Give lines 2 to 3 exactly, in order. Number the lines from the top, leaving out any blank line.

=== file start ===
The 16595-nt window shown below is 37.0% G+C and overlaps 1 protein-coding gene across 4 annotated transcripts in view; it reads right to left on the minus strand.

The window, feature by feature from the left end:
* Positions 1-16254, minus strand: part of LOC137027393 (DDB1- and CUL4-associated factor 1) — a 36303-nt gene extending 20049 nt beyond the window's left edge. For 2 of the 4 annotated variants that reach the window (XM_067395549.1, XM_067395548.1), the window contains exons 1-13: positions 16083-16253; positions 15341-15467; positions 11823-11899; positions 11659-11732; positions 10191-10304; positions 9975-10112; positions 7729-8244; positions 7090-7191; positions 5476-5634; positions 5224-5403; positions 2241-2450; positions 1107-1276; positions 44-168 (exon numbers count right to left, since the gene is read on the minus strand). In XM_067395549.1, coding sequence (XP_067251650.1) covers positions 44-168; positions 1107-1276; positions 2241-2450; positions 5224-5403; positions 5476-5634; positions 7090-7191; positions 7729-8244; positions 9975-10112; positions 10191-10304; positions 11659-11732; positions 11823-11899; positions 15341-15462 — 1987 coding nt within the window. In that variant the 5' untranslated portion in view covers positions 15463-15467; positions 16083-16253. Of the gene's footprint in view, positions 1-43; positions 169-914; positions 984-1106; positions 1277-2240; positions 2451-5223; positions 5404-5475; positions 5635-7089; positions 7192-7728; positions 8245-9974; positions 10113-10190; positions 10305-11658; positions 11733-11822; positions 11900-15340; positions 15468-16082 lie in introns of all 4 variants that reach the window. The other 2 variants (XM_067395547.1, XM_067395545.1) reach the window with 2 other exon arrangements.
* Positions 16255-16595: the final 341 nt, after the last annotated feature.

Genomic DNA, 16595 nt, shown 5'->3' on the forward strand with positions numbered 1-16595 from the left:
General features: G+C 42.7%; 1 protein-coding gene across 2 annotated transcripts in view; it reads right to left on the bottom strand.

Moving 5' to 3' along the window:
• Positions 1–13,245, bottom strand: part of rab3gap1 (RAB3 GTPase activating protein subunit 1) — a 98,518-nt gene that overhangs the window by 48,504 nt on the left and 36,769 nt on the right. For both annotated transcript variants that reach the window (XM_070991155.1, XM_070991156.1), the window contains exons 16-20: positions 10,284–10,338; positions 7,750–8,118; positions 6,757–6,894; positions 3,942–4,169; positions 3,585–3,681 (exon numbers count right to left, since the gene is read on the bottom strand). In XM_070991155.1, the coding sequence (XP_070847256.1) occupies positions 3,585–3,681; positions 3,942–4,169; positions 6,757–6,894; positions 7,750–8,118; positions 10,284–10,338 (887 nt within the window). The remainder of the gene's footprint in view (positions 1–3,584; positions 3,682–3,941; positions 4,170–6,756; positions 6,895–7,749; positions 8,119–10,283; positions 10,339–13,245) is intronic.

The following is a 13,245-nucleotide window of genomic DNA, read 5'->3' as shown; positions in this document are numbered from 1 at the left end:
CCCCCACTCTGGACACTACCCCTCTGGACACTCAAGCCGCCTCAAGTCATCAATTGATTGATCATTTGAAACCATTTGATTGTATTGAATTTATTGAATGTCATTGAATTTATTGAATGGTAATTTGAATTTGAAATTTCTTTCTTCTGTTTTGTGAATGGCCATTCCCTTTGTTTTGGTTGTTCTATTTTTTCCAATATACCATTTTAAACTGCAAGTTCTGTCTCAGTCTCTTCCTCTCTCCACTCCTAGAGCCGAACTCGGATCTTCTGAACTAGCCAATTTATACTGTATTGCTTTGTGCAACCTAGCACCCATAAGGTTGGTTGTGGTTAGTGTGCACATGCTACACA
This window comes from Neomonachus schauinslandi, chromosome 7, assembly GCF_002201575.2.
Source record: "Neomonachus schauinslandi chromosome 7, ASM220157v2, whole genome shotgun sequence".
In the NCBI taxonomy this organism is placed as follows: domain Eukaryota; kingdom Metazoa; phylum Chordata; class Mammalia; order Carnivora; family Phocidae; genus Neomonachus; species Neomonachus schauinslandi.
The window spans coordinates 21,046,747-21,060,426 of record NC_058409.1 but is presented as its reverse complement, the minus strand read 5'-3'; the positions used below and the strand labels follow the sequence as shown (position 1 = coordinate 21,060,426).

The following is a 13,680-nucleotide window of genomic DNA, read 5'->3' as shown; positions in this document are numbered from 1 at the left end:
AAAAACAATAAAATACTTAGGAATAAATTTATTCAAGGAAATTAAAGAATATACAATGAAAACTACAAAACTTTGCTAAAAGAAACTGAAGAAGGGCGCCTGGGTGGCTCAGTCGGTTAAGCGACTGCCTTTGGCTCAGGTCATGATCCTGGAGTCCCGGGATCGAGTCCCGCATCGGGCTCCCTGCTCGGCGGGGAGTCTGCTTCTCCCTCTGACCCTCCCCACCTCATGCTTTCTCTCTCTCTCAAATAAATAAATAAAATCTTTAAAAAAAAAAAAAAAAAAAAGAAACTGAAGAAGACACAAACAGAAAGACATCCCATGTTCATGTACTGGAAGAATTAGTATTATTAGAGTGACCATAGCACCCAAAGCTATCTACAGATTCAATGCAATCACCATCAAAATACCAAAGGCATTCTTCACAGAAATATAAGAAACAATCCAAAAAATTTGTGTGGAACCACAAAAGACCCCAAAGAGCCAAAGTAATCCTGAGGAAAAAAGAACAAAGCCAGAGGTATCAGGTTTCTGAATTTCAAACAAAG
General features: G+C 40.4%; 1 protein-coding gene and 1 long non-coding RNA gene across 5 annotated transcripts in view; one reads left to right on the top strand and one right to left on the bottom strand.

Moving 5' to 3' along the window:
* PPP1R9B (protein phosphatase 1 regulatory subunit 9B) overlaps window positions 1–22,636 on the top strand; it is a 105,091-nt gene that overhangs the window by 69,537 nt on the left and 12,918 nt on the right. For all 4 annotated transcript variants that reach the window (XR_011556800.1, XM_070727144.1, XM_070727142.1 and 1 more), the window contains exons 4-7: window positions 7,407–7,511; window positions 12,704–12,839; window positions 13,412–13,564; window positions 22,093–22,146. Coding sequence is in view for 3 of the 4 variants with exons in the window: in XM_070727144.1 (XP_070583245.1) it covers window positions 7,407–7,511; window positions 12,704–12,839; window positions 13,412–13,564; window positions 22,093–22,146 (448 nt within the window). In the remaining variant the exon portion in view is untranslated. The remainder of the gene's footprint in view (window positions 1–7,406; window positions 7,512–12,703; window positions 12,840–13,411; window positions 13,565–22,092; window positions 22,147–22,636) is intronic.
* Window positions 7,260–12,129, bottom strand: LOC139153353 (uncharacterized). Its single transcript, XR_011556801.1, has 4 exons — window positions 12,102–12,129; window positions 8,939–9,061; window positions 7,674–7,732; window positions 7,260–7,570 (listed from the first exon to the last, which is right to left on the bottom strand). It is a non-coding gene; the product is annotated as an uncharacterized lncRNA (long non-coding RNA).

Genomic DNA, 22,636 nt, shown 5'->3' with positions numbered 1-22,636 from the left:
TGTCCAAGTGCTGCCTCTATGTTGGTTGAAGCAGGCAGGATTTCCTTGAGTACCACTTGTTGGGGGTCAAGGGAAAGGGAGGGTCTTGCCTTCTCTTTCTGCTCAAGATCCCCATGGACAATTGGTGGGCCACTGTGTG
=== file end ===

The window, feature by feature from the left end:
* Positions 1-16254, minus strand: part of LOC137027393 (DDB1- and CUL4-associated factor 1) — a 36303-nt gene extending 20049 nt beyond the window's left edge. For 2 of the 4 annotated variants that reach the window (XM_067395549.1, XM_067395548.1), the window contains exons 1-13: positions 16083-16253; positions 15341-15467; positions 11823-11899; positions 11659-11732; positions 10191-10304; positions 9975-10112; positions 7729-8244; positions 7090-7191; positions 5476-5634; positions 5224-5403; positions 2241-2450; positions 1107-1276; positions 44-168 (exon numbers count right to left, since the gene is read on the minus strand). In XM_067395549.1, coding sequence (XP_067251650.1) covers positions 44-168; positions 1107-1276; positions 2241-2450; positions 5224-5403; positions 5476-5634; positions 7090-7191; positions 7729-8244; positions 9975-10112; positions 10191-10304; positions 11659-11732; positions 11823-11899; positions 15341-15462 — 1987 coding nt within the window. In that variant the 5' untranslated portion in view covers positions 15463-15467; positions 16083-16253. Of the gene's footprint in view, positions 1-43; positions 169-914; positions 984-1106; positions 1277-2240; positions 2451-5223; positions 5404-5475; positions 5635-7089; positions 7192-7728; positions 8245-9974; positions 10113-10190; positions 10305-11658; positions 11733-11822; positions 11900-15340; positions 15468-16082 lie in introns of all 4 variants that reach the window. The other 2 variants (XM_067395547.1, XM_067395545.1) reach the window with 2 other exon arrangements.